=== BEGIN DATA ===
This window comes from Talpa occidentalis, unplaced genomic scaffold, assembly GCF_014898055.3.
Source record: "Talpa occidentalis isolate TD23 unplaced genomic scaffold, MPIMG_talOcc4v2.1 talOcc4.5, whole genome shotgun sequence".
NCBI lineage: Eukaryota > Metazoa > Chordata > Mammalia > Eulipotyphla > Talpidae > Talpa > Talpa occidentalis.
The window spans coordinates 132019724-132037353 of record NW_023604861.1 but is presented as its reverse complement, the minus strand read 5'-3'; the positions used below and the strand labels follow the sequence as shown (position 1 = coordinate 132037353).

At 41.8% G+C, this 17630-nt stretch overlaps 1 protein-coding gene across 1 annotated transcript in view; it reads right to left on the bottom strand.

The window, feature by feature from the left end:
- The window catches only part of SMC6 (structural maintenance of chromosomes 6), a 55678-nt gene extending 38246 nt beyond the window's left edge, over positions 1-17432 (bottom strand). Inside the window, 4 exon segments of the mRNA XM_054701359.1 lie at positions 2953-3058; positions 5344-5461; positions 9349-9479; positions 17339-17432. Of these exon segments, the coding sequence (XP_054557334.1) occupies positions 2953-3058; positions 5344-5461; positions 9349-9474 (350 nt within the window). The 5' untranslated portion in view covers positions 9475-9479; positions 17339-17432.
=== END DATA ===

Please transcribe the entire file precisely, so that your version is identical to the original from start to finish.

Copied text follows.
This window comes from Talpa occidentalis, unplaced genomic scaffold, assembly GCF_014898055.3.
Source record: "Talpa occidentalis isolate TD23 unplaced genomic scaffold, MPIMG_talOcc4v2.1 talOcc4.5, whole genome shotgun sequence".
NCBI lineage: Eukaryota > Metazoa > Chordata > Mammalia > Eulipotyphla > Talpidae > Talpa > Talpa occidentalis.
The window spans coordinates 132019724-132037353 of record NW_023604861.1 but is presented as its reverse complement, the minus strand read 5'-3'; the positions used below and the strand labels follow the sequence as shown (position 1 = coordinate 132037353).

At 41.8% G+C, this 17630-nt stretch overlaps 1 protein-coding gene across 1 annotated transcript in view; it reads right to left on the bottom strand.

The window, feature by feature from the left end:
- The window catches only part of SMC6 (structural maintenance of chromosomes 6), a 55678-nt gene extending 38246 nt beyond the window's left edge, over positions 1-17432 (bottom strand). Inside the window, 4 exon segments of the mRNA XM_054701359.1 lie at positions 2953-3058; positions 5344-5461; positions 9349-9479; positions 17339-17432. Of these exon segments, the coding sequence (XP_054557334.1) occupies positions 2953-3058; positions 5344-5461; positions 9349-9474 (350 nt within the window). The 5' untranslated portion in view covers positions 9475-9479; positions 17339-17432.